• Your doctor has ordered specific care.
  • Your care is medically necessary.
  • Your mental or cognitive function is impaired.
  • You have had a prior hospitalization of at least three days (this is rare with newer policies).

A LTCI policy may contain one or more of these provi-sions. The more specific the language in the provision, the less room for disagreements about coverage.

The best policies let you qualify for benefits if your own doctor orders specific care, rather than require that you be examined by an insurance company physician.


Most LTCI policies have a waiting period, commonly known as an elimination period, before you can start receiving benefits after you are judged medically eligi-ble. Common waiting periods are 20, 30, 60, 90, or 100 days.

During any waiting period, you are responsible for paying for your care, whether it is in a nursing home, an assisted-living facility, or in your home. Generally speaking, the longer the waiting period, the less expen-sive the policy.


Because everyone’s personal and financial situations are different, there are numerous long-term care policy design options to address your specific needs, prefer-ences, and budgets.


Income Tax-Free Benefits:

Long term care policies that are structured to provide qualified long-term care insurance usually provide benefits that are income tax-free, up to certain limits under the tax law. Exceptions may apply that could cause long-term care benefits to be taxable.

For hybrid life insurance/LTCI policies – check with the specific carrier. In most cases, the LTC benefits are structured as tax-qualified long-term care agreements that cover care such as nursing care, home and commu-nity-based care, and informal care. These agreements provide for the payment of a monthly benefit for qualified long-term care services, and are intended to provide tax qualified long-term care benefits under section 7702B of the Internal Revenue Code.

In 2020, LTC insurance benefits received on an indemnity (per diem) basis are tax-free to the GREATER OF $380/day OR your actual expenses paid for care if greater.

  • For example, a LTCI cash benefit payment of $9,000 per month ($300/day) is tax free no matter what was spent on care, even if less, since $300/day is less than the IRS per diem limit.
  • If the per diem benefit received is $400 per day, then $20 per day (2020) would have to be claimed as tax-able income.
  • If the per diem benefit received is $400 per day, but you have $400 or more per day in paid caregiving charges, then it would all be tax-free.

“Reimbursement” – type LTC policies are generally paid tax-free no matter what the benefit amount is. However, if multiple policies pay for the same charge, then the per diem limit could also apply.

Premium Deductibility:

Individual Taxpayer:

Most individual taxpayers will not be able to realize any deduction for long-term care insurance premiums, as you must first be able to itemize deductions on Schedule A, have total un-reimbursed medical expenses including the LTC Eligible Premium (see table below) that exceed 10% of your Adjusted Gross Income (AGI), and only the amount above the 10% threshold is deductible.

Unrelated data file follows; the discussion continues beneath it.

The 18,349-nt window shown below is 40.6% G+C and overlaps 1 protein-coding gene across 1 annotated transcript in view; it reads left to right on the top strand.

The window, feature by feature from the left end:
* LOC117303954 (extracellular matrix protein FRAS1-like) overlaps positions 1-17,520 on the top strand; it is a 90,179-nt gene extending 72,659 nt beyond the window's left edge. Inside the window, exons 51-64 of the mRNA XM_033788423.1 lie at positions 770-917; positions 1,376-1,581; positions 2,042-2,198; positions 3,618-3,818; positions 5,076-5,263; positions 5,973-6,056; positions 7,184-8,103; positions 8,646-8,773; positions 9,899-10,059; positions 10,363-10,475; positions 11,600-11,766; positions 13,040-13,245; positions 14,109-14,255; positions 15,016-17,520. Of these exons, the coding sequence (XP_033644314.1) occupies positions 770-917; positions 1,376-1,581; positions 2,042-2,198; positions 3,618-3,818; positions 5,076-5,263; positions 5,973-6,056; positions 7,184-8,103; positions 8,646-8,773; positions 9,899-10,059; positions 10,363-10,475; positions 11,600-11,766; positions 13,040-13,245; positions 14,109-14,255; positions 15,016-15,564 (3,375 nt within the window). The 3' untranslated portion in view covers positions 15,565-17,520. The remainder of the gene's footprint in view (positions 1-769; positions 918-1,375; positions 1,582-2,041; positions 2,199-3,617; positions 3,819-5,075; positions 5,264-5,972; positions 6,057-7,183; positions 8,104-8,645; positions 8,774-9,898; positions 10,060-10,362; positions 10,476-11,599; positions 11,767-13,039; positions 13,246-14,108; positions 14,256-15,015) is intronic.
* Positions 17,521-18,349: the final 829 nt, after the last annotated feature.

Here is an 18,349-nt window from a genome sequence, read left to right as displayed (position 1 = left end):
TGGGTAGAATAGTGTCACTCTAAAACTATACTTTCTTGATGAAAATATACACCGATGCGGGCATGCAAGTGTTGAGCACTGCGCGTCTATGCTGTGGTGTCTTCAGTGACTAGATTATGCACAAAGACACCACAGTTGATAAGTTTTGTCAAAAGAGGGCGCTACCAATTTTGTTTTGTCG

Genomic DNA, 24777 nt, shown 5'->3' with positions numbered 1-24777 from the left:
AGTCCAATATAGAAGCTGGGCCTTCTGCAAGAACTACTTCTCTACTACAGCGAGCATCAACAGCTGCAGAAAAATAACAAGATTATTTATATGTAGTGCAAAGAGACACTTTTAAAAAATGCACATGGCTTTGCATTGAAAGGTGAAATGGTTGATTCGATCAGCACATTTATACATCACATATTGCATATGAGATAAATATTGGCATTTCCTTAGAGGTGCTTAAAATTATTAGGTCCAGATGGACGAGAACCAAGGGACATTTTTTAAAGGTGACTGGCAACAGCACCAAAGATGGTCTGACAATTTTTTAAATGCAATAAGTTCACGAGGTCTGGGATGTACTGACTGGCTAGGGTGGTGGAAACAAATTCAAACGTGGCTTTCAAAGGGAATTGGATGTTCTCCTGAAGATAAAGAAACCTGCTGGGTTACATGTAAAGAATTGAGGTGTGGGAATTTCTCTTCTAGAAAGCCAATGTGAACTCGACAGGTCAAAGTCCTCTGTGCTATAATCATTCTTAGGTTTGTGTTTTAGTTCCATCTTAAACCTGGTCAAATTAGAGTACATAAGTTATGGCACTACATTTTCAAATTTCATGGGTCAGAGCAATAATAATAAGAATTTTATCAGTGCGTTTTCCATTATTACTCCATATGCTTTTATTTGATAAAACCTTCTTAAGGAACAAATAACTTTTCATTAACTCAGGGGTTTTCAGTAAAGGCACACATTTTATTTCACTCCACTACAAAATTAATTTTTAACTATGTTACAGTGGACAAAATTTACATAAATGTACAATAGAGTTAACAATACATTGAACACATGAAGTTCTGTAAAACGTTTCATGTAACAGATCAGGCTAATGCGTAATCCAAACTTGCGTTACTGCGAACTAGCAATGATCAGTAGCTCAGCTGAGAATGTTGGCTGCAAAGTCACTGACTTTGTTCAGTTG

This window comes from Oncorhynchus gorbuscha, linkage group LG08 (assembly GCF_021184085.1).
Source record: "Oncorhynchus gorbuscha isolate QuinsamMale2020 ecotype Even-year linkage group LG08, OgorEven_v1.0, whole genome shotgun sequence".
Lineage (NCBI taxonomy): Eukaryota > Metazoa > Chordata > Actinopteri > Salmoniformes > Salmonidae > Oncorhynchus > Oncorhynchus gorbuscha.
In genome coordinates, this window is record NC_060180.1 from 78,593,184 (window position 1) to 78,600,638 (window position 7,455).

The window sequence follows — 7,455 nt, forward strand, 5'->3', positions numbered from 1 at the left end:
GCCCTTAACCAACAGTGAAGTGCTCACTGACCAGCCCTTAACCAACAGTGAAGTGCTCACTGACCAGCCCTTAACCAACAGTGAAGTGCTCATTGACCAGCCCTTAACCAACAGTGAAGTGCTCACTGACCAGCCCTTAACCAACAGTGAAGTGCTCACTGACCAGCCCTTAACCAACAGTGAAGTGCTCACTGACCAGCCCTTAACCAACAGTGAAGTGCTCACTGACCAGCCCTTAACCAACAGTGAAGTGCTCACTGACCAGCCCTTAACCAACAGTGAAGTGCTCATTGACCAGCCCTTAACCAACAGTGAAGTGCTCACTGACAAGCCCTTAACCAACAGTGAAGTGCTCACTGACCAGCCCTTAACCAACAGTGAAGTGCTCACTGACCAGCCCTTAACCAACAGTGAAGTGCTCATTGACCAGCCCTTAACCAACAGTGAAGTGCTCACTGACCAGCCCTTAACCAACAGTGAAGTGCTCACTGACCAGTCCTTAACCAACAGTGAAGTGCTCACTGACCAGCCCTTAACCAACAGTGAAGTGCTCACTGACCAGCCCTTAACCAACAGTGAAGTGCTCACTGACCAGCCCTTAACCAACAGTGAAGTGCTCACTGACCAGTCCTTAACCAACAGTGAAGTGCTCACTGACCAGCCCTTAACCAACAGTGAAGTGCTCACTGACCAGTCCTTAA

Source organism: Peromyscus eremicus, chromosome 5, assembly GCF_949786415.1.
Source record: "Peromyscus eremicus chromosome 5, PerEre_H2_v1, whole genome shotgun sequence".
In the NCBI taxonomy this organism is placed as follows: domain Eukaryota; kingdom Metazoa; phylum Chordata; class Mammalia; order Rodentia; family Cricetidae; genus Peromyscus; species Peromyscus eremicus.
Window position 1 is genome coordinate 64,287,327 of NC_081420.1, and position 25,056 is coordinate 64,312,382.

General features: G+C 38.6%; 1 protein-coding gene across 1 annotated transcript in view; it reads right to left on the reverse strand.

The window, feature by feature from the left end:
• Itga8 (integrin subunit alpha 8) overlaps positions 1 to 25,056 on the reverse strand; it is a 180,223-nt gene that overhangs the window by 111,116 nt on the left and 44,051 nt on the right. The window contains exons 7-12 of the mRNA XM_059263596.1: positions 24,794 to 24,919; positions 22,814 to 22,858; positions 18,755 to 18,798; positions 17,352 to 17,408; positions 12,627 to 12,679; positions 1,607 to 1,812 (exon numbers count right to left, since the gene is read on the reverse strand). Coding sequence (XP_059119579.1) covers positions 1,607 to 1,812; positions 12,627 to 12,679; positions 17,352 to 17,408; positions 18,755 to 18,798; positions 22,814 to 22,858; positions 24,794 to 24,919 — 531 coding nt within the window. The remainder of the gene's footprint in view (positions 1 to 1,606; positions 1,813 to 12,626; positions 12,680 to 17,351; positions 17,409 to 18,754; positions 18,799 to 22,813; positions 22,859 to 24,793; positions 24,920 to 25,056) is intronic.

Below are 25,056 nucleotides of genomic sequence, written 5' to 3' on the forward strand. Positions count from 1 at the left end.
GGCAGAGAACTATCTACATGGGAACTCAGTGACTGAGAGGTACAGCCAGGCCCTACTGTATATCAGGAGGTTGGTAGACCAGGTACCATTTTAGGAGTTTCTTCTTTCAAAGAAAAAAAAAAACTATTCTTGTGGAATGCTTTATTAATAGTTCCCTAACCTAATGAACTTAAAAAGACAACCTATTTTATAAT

Below is a table of the amount of Tax Qualified LTC insurance premiums qualifying as an Eligible Medical Expense for the 2019 and 2020 tax years. (These numbers increase each year based on the Medical Consumer Price In-dex.)

Health Savings Account Owners:

If you have funds in a Health Savings Account (HSA) – or an employ-er-funded Health Reimbursement Account (HRA) – you can use those tax-free dollars to pay tax-qualified LTC insurance premiums up to the age-based, Eligible Premium amount shown in the previous table.

Business Owners (And Spouses):

Business owners get to take the age-based, Eligible Premium deduc-tion “above-the-line” on page one of Form 1040 (line 8a) as part of the “Self Employed Health Insurance Deduction” (Line 16 of Schedule 1). This applies to owners of business incorporated or taxes as: Sole Pro-prietorships, Partnerships, or Corporations. (Shareholder/Employees of a “regular” C-Corporation can have the entire premium deducted – without limit – if paid as an employee benefit by the corporation.) See the chart below for more information.

Most “hybrid” or “linked-benefit” policies do NOT qualify for a premium deduction.

However, if they are “Tax Qualified” any benefits paid for care are tax-free. There may be a reduc-tion in a Hybrid LTC policy’s tax “basis” if cash values are withdrawn during life or for the bene-ficiaries of a LTC-annuity. If a portion of a Hybrid LTC plan’s premium qualifies for a deduction (e.g., a separately designated TQ rider), that limited portion follows the guidelines above.

1.The amount of premium treated as a medical expense as defined in Section 213(d)(1) and Section 213(d)(10) of the Internal Revenue Code. Eligible premiums are based on age and are adjusted for inflation annually. Section 162(l) provides special rules for deductibility of health insurance premiums for self-employed individuals on Form 1040 U.S. Income Tax return. See table on page 5.
2. LLC owners are considered to be partners for income tax purposes under the Internal Revenue Code.


Elizabeth Schulyer Hamilton outlived her husband Alexander by fifty years and died in 1854 at the age of 97. With advances in health care, people today are living longer than ever before. No one looks forward to needing long-term care, in fact when you are healthy, it may seem “unimaginable.” But the facts show that it is important to plan ahead nonetheless.

Like other types of insurance, long-term care insurance protects you against a specific financial risk -in this case, the chance that long-term care will cost more than you can afford. In exchange for your premium payments, the insurance company promises to cover part of your future long-term care costs. Long-term care insurance can help you preserve your assets and guarantee that you and your family will have access to a range of care options.

At Pallas, we help you prepare ahead of time for the unexpected. So, if the unimaginable happens, you will be prepared.



James Landry, ChFC
Chief Operating Officer, Director of Planning
Pallas Capital Advisors

Subscribe to Our Weekly Insights